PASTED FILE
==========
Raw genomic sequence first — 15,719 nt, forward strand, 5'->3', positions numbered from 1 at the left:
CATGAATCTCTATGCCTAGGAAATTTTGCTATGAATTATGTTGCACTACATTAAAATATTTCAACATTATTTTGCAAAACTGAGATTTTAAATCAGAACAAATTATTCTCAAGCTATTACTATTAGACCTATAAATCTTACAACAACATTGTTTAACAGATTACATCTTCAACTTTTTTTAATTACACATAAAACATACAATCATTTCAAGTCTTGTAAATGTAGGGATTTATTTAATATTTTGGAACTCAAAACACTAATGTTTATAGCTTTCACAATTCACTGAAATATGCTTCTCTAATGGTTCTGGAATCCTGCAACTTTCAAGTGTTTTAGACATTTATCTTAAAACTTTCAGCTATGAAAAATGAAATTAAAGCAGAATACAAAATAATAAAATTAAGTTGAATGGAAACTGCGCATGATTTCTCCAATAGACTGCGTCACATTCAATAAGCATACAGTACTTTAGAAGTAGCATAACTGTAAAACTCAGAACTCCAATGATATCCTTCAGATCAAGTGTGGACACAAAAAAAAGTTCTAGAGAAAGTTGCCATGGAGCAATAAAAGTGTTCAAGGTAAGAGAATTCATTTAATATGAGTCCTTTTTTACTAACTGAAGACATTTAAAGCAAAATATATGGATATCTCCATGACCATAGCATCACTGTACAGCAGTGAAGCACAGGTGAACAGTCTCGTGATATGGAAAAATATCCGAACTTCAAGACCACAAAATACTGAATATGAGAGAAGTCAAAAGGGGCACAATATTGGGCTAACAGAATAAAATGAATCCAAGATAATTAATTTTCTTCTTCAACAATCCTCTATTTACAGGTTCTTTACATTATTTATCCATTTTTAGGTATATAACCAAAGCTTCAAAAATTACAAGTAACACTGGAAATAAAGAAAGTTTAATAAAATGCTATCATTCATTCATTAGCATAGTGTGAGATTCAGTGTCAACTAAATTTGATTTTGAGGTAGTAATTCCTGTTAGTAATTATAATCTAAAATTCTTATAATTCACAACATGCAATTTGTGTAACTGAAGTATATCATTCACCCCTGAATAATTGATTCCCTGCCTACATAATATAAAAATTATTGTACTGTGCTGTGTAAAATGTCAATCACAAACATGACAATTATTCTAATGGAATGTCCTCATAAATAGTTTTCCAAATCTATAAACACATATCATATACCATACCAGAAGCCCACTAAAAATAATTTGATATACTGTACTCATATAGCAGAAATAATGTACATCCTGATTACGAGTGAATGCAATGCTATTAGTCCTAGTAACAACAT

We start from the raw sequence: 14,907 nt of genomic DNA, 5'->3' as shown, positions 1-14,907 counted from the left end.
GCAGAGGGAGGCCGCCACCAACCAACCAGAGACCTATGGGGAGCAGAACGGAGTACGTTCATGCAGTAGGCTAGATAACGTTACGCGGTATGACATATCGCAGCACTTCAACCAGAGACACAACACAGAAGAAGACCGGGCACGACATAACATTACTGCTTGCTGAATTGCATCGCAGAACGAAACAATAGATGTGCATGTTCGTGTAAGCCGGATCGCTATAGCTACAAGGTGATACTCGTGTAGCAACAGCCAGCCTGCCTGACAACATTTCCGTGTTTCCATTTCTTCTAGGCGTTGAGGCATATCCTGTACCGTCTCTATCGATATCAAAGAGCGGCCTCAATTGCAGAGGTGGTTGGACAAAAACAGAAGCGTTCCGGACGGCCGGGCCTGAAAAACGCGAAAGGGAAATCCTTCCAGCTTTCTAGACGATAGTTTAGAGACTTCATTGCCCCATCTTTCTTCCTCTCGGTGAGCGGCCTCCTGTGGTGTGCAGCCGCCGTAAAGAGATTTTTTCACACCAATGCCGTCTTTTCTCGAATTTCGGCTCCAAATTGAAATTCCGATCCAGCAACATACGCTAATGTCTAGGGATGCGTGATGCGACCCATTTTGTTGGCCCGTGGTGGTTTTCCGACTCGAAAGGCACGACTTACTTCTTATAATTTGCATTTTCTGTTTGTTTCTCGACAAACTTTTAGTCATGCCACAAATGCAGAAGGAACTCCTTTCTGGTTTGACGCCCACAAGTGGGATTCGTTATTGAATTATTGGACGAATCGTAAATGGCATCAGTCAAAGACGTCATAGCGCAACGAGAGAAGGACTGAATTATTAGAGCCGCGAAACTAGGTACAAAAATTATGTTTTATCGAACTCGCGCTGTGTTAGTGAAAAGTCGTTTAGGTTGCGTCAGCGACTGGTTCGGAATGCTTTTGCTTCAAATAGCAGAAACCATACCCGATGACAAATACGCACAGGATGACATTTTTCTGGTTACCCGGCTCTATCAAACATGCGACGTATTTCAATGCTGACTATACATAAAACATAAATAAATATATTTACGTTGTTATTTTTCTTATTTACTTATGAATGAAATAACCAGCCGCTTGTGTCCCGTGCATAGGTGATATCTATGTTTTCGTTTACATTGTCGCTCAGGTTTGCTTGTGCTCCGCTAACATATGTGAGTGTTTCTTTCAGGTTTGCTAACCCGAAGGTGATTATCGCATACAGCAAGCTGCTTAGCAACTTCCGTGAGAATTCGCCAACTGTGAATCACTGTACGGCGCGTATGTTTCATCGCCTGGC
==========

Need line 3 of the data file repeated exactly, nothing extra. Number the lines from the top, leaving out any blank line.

We start from the raw sequence: 14,907 nt of genomic DNA, 5'->3' as shown, positions 1-14,907 counted from the left end.